Some exhibitors value their promotional items so highly that they are reluctant to give any away – and this defeats the object of having them in the first place. Bear in mind that many people are polite and may feel self-conscious about taking something off your stand, especially if you are busy talking to someone else. So maybe put a sign on your stand along the lines of ‘Please take a pen with our compliments’ and at the bottom something like ‘and it would be great if you left one of your business cards in our box’.
Do’s and Don’ts
Visibility of your Stand
When you are thinking of what to put on your stand, take a step back and look at it as though you were a visitor to the event. Pretend you were scanning the room just to get a quick view of what types of companies are there and any offers that may be available. If you were say 10m away from a particular exhibition stand then you should be able to tell what that company does and if there are any offers available (and roughly what they are). This raises a number of issues such as is the type you are using on displays etc big and legible enough and does it convey the message that you want? Do your pop up banners and displays work with a table in front of them, or does the table obscure important text or messages. If you are running a special promotion or offer, are you advertising this on your stand and is it clear and visible.
A friendly Welcome
You have invested in an exhibition stand and want maximum return. So you send out four of your keenest sales staff and tell them to get as many people to the stand as possible. But put yourself in the visitor’s shoes again and you would realise that the impression being given will be one of tigers ready to pounce.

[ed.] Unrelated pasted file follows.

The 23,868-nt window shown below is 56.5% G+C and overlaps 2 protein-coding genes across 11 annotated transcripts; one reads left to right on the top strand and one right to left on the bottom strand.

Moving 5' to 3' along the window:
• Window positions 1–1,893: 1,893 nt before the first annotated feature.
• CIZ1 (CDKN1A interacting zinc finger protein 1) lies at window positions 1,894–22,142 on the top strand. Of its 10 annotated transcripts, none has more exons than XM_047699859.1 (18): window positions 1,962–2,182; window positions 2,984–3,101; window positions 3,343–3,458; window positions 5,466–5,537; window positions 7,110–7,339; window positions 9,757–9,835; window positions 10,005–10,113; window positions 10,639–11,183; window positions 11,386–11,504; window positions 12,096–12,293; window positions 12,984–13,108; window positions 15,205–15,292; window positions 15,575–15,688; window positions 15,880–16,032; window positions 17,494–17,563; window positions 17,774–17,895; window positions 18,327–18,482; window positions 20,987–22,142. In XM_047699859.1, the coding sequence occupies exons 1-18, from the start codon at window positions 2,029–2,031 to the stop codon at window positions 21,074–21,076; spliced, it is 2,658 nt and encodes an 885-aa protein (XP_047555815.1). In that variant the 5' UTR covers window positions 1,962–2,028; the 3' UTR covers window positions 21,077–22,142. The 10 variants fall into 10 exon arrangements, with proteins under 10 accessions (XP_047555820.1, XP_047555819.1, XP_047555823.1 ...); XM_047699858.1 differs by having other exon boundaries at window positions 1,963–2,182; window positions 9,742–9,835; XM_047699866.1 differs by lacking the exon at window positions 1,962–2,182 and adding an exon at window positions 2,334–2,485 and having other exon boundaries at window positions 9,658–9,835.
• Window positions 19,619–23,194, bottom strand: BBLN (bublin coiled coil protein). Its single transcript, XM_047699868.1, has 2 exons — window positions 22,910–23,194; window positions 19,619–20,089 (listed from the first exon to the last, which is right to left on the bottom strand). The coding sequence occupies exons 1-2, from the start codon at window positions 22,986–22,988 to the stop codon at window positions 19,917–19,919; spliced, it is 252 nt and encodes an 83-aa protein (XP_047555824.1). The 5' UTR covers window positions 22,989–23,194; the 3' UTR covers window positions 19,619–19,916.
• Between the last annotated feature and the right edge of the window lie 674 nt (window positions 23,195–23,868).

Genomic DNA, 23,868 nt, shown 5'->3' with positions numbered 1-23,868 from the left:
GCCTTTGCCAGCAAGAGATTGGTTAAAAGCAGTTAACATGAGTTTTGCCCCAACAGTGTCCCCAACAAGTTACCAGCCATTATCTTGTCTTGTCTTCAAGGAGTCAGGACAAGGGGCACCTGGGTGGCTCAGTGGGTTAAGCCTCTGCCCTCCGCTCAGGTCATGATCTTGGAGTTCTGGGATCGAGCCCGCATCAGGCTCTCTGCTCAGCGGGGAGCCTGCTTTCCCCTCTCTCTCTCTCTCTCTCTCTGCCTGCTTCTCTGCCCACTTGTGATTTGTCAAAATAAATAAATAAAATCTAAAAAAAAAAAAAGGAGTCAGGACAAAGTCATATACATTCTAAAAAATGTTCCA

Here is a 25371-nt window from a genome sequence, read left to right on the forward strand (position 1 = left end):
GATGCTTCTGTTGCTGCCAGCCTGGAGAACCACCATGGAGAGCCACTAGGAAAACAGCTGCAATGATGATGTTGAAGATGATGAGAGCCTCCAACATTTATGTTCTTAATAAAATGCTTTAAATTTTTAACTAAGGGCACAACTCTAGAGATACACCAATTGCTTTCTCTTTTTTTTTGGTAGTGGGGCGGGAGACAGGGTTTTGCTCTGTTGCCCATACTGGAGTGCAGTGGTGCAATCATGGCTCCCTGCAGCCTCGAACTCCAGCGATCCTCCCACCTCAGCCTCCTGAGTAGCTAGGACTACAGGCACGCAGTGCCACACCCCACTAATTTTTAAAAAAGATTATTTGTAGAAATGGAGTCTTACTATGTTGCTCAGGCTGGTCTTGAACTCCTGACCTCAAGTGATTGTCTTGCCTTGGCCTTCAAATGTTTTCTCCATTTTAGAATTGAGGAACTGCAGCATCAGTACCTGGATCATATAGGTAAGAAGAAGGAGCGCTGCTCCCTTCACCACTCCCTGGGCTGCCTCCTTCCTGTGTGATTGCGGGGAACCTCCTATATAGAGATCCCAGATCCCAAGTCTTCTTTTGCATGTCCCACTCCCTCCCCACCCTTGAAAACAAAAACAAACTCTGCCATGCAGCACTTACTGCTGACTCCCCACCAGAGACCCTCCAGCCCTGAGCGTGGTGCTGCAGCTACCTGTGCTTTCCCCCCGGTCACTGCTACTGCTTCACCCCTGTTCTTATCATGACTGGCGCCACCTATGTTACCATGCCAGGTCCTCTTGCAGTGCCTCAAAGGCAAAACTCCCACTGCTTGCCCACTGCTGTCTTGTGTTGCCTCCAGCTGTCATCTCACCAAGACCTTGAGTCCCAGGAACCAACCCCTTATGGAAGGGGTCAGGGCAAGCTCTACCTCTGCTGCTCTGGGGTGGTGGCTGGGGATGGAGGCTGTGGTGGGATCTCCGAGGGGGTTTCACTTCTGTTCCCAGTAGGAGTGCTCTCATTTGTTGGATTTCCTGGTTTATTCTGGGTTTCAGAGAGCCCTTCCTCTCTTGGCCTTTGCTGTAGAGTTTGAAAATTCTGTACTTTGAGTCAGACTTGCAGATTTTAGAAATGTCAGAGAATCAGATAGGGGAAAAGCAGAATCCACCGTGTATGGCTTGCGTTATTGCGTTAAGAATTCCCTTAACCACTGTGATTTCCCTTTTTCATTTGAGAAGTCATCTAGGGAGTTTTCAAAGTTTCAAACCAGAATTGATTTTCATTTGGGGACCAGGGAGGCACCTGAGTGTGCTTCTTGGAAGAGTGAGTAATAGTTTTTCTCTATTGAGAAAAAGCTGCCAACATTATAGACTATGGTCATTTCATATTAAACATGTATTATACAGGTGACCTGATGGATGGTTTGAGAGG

At the other end of the scale, we have seen exhibitors with one member of staff on the stand but they are sitting at the table with their head down concentrating and working on their laptop. We have also witnessed an exhibiting company sending two people to be on their stand – they arrived with just enough time to set up their display, put some leaflets on the table, and as the event was starting they moved to the back of their stand and positioned their chairs to face each other so they could talk more easily.
They might as well have put up a sign saying ‘Do Not Disturb’!
Obviously it is much better to be somewhere between these extremes with one or two people on your stand that look friendly and ready to talk to visitors without putting them in a headlock.
Target New Prospects but Don’t Forget Existing Customers
An important reason for exhibiting at events is to grow your business contacts and networks. But many exhibitors also use the event as an invaluable opportunity to engage with their existing customers but also to reconnect with lapsed or infrequent customers. How often will you get the chance to do something like that in the space of one day?
Promoting your presence
Although larger exhibitions may last several days or even weeks, the vast majority of B2B exhibitions take place over the course of one day. So the day itself is obviously important but don’t miss out on all of the opportunities before and after the event.
For example one of your objectives might be to increase your links with local accountants so you should do as much as possible (enlisting the help of your event organisers) to invite and engage with local accountants in the run up to the event and encourage them to visit you on your stand (even better if you have some sort of special offer just for them).
Similarly after an event you might wish to make some sort of post event offer to the contacts that you made and anyone else that visited (again asking your event organisers to assist in this process).
By Tony Haines
0151 709 8932 www.businessfairsuk.com